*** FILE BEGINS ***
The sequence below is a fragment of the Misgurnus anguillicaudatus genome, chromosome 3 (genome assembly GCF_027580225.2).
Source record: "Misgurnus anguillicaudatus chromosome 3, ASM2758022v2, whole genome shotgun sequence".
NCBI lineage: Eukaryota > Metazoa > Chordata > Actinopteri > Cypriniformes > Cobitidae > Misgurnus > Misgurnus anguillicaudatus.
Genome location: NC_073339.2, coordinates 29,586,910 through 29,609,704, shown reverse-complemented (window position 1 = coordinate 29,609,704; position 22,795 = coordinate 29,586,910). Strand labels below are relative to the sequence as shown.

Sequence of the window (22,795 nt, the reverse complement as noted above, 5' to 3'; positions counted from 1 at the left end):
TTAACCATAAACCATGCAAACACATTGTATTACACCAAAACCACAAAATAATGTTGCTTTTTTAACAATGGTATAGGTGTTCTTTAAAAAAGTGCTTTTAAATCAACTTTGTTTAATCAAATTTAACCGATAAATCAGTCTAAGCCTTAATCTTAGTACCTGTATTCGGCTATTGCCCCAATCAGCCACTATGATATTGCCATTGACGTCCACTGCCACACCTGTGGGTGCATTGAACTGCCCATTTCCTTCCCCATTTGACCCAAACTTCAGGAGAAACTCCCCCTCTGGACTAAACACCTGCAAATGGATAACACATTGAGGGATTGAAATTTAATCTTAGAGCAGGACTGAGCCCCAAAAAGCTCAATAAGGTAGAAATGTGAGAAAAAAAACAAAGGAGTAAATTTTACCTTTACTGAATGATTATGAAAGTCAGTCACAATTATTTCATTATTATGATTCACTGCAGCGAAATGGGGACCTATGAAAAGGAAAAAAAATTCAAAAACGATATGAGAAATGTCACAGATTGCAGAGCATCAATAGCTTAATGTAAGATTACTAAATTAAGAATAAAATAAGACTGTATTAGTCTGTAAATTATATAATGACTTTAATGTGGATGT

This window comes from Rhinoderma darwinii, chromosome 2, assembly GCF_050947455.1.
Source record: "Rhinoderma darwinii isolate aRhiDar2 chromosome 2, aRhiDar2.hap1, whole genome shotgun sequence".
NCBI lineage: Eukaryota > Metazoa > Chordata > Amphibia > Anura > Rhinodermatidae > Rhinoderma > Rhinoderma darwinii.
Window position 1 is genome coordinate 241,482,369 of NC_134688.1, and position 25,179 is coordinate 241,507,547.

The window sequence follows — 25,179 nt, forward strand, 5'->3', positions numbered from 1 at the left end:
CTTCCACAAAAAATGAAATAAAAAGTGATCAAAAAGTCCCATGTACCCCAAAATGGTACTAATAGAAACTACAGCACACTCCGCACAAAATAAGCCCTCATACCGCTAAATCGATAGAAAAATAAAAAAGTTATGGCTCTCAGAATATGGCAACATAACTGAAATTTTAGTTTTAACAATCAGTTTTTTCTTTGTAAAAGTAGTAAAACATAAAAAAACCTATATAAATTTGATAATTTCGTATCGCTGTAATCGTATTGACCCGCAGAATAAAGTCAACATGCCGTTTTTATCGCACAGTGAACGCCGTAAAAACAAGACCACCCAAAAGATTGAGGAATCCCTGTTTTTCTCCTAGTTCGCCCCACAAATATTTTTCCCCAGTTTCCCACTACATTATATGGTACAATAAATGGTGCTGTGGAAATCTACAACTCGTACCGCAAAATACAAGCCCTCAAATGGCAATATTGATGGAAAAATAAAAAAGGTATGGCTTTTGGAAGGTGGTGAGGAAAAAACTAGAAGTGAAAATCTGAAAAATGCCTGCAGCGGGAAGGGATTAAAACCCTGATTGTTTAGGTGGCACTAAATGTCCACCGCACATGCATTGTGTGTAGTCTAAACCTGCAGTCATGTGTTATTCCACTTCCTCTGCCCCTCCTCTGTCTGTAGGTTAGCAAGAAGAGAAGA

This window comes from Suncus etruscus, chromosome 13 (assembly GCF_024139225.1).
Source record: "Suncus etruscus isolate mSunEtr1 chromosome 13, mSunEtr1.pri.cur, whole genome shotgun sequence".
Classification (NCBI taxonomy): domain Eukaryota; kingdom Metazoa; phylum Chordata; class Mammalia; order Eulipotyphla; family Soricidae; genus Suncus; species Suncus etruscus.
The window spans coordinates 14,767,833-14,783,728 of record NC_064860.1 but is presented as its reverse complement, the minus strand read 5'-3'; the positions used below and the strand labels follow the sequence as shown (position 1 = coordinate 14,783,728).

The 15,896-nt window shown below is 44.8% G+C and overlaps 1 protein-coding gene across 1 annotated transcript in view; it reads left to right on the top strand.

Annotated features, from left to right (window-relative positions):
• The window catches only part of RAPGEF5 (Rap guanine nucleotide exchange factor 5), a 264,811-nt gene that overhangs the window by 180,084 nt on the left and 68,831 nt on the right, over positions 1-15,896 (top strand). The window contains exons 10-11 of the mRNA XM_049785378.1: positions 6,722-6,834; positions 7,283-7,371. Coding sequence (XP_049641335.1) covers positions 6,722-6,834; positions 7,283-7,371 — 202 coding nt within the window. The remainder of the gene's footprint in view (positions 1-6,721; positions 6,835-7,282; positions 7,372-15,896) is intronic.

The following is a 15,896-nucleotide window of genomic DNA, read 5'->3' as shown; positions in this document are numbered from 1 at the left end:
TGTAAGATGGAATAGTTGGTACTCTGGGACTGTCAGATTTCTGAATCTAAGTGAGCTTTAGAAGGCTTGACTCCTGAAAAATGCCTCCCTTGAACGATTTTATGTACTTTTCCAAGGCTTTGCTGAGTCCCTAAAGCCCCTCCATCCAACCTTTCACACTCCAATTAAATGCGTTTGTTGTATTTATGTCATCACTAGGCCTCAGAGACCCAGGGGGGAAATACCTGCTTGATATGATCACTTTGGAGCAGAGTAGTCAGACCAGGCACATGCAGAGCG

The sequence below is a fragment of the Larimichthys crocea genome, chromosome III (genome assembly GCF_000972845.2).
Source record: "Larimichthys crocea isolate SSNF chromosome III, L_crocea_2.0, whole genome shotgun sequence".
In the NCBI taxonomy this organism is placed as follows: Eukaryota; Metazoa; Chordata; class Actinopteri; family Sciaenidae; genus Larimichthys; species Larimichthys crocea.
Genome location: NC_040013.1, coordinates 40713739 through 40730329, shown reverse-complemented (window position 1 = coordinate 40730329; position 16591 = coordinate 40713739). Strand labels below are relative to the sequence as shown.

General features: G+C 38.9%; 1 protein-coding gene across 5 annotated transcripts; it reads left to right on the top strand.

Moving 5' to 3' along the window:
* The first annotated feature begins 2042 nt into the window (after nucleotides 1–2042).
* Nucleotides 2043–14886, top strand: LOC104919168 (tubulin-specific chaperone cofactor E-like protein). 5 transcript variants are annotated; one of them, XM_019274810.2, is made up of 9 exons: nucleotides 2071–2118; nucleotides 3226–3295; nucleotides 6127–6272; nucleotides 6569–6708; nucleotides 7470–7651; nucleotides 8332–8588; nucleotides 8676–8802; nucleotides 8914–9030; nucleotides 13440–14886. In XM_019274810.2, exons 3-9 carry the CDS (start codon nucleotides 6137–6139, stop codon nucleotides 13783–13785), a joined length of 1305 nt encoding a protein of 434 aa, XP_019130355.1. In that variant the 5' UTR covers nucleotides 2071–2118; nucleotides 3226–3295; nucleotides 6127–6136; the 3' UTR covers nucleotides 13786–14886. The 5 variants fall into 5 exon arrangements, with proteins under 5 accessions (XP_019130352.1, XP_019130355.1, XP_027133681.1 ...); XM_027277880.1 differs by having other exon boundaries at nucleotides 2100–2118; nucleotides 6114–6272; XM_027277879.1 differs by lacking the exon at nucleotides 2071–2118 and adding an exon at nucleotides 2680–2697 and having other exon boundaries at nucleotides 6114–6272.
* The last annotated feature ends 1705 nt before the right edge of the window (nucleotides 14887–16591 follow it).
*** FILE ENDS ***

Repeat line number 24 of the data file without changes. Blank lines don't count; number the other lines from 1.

In the NCBI taxonomy this organism is placed as follows: Eukaryota; Metazoa; Chordata; class Actinopteri; family Sciaenidae; genus Larimichthys; species Larimichthys crocea.